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Robert Green Ingersoll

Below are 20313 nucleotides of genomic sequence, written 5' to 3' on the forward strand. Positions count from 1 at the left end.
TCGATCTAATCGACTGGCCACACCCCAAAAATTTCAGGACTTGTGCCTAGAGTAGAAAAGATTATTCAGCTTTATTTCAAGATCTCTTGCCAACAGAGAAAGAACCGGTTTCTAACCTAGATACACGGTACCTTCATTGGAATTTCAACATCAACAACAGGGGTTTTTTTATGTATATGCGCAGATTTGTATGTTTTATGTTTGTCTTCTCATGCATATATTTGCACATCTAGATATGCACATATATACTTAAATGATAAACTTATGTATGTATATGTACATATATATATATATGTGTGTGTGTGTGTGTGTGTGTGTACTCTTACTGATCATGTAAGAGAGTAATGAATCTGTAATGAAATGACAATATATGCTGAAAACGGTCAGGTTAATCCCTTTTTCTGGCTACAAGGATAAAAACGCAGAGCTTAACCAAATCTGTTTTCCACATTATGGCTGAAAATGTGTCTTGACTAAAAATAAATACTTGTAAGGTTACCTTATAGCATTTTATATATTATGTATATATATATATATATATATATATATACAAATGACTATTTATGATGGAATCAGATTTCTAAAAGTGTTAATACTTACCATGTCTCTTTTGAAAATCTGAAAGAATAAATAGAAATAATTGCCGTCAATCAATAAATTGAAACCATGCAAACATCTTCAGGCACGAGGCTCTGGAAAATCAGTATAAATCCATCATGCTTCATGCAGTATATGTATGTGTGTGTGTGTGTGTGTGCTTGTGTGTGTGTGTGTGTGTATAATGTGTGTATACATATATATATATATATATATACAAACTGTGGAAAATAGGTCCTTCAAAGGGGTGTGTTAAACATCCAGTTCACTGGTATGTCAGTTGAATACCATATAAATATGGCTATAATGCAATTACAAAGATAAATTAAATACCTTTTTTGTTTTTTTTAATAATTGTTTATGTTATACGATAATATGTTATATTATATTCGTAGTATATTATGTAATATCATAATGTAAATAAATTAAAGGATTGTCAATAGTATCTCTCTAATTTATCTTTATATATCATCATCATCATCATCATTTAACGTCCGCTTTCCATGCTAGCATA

A TRIBUTE TO LAWRENCE BARRETT. At the Broadway Theater, New York, March 22, 1891. MY heart tells me that on the threshold of my address it will be appropriate for me to say a few words about the great actor who has just fallen into that sleep that we call death. Lawrence Barrett was my friend, and I was his. He was an interpreter of Shakespeare, to whose creations he gave flesh and blood. He began at the foundation of his profession, and rose until he stood next to his friend -- next to one who is regarded as the greatest tragedian of our time -- next to Edwin Booth. Bank of Wisdom Box 926, Louisville, KY 40201 4 A TRIBUTE TO LAWRENCE BARRETT. The life of Lawrence Barrett was a success, because he honored himself and added glory to the stage. He did not seek for gain by pandering to the thoughtless, ignorant or base. He gave the drama in its highest and most serious form. He shunned the questionable, the vulgar and unpure, and gave the intellectual, the pathetic, the manly and the tragic. He did not stoop to conquer -- he soared. He was fitted for the stage. He had a thoughtful face, a vibrant voice and the pose of chivalry. and besides he had patience, industry, courage and the genius of success. He was a graceful and striking Bassanio, a thoughtful Hamlet, an intense Othello, a marvelous Harebell, and the best Cassius of his century. In the drama of human life, all are actors, and no one knows his part. In this great play the scenes are shifted by unknown forces, and the commencement, plot and end are still unknown -- are still unguessed. One by one the players leave the stage, and others take their places. There is no pause -- the play goes on. No prompter's voice is heard, and no one has the slightest clue to what the next scene is to be. Will this great drama have an end? Will the curtain fall at last? Will it rise again upon some other stage? Reason says perhaps, and Hope still whispers yes. Sadly I bid my friend farewell, I admired the actor. and I loved the man.
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